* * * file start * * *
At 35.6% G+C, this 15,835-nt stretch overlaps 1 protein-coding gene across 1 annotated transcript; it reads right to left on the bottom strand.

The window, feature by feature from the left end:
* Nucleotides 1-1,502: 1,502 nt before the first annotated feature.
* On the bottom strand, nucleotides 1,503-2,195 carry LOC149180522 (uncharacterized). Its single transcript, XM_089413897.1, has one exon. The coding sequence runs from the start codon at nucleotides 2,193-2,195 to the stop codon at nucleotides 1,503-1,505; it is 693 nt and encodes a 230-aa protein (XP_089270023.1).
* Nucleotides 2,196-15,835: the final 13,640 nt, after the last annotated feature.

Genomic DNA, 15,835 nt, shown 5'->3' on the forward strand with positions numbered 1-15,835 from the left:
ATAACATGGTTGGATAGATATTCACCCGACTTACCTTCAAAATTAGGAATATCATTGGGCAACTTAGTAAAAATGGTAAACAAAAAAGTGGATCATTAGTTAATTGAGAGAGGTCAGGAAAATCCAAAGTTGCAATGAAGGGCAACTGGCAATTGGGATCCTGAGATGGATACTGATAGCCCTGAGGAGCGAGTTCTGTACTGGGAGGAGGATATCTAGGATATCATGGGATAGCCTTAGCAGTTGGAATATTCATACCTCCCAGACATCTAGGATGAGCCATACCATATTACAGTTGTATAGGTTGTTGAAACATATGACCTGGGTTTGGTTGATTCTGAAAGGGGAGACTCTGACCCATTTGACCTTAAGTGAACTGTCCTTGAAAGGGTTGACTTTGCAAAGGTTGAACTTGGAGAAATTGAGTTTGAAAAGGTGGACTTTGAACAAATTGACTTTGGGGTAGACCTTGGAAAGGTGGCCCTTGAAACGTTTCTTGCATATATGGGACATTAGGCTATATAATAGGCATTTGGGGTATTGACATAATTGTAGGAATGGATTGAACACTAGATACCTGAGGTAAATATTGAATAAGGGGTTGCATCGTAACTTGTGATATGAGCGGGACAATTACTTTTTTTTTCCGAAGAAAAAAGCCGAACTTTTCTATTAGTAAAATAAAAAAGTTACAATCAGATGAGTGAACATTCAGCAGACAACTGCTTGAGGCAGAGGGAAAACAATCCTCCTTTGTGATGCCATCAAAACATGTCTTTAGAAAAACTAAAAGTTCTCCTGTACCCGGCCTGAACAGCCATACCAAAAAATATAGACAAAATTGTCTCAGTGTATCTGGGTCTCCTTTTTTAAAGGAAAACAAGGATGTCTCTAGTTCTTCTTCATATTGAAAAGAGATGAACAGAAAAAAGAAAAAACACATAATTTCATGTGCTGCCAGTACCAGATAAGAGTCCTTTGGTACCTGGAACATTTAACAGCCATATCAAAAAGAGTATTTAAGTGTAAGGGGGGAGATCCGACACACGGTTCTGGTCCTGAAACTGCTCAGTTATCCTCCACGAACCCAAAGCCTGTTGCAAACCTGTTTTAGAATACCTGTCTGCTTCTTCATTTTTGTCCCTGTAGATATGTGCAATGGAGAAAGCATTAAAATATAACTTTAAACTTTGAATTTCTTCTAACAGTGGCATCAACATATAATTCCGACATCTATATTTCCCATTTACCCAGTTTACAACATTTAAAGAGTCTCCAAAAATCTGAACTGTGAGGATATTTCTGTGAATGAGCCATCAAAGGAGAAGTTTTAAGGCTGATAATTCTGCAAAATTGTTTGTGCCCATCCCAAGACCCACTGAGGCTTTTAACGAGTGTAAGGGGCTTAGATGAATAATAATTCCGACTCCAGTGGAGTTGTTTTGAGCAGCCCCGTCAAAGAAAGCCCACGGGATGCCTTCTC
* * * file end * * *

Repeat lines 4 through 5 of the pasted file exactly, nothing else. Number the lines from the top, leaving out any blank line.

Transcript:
* On the bottom strand, nucleotides 1,503-2,195 carry LOC149180522 (uncharacterized). Its single transcript, XM_089413897.1, has one exon. The coding sequence runs from the start codon at nucleotides 2,193-2,195 to the stop codon at nucleotides 1,503-1,505; it is 693 nt and encodes a 230-aa protein (XP_089270023.1).
* Nucleotides 2,196-15,835: the final 13,640 nt, after the last annotated feature.